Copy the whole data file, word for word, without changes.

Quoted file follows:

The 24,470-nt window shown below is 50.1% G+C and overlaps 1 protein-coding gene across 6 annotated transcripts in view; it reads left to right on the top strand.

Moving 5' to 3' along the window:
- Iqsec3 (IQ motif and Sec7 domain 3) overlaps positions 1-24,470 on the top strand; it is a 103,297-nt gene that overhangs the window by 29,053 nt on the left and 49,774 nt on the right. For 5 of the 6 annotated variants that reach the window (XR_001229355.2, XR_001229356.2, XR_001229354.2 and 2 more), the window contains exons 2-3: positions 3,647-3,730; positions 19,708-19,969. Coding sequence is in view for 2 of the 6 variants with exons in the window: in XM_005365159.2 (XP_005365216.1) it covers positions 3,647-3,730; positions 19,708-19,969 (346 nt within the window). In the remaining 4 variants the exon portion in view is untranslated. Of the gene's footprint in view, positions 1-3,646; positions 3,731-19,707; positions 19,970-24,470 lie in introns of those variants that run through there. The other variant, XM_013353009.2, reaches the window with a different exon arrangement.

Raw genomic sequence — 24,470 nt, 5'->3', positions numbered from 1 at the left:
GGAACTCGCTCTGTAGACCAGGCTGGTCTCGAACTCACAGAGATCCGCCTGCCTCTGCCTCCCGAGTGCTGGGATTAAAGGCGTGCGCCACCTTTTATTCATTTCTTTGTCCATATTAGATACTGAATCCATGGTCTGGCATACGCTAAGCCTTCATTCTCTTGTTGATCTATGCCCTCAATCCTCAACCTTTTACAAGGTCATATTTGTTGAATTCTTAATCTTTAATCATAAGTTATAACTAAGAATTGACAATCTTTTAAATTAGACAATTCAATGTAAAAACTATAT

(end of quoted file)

The 24,470-nt window shown below is 50.1% G+C and overlaps 1 protein-coding gene across 6 annotated transcripts in view; it reads left to right on the top strand.

Moving 5' to 3' along the window:
- Iqsec3 (IQ motif and Sec7 domain 3) overlaps positions 1-24,470 on the top strand; it is a 103,297-nt gene that overhangs the window by 29,053 nt on the left and 49,774 nt on the right. For 5 of the 6 annotated variants that reach the window (XR_001229355.2, XR_001229356.2, XR_001229354.2 and 2 more), the window contains exons 2-3: positions 3,647-3,730; positions 19,708-19,969. Coding sequence is in view for 2 of the 6 variants with exons in the window: in XM_005365159.2 (XP_005365216.1) it covers positions 3,647-3,730; positions 19,708-19,969 (346 nt within the window). In the remaining 4 variants the exon portion in view is untranslated. Of the gene's footprint in view, positions 1-3,646; positions 3,731-19,707; positions 19,970-24,470 lie in introns of those variants that run through there. The other variant, XM_013353009.2, reaches the window with a different exon arrangement.

Raw genomic sequence — 24,470 nt, 5'->3', positions numbered from 1 at the left:
GGAACTCGCTCTGTAGACCAGGCTGGTCTCGAACTCACAGAGATCCGCCTGCCTCTGCCTCCCGAGTGCTGGGATTAAAGGCGTGCGCCACCTTTTATTCATTTCTTTGTCCATATTAGATACTGAATCCATGGTCTGGCATACGCTAAGCCTTCATTCTCTTGTTGATCTATGCCCTCAATCCTCAACCTTTTACAAGGTCATATTTGTTGAATTCTTAATCTTTAATCATAAGTTATAACTAAGAATTGACAATCTTTTAAATTAGACAATTCAATGTAAAAACTATAT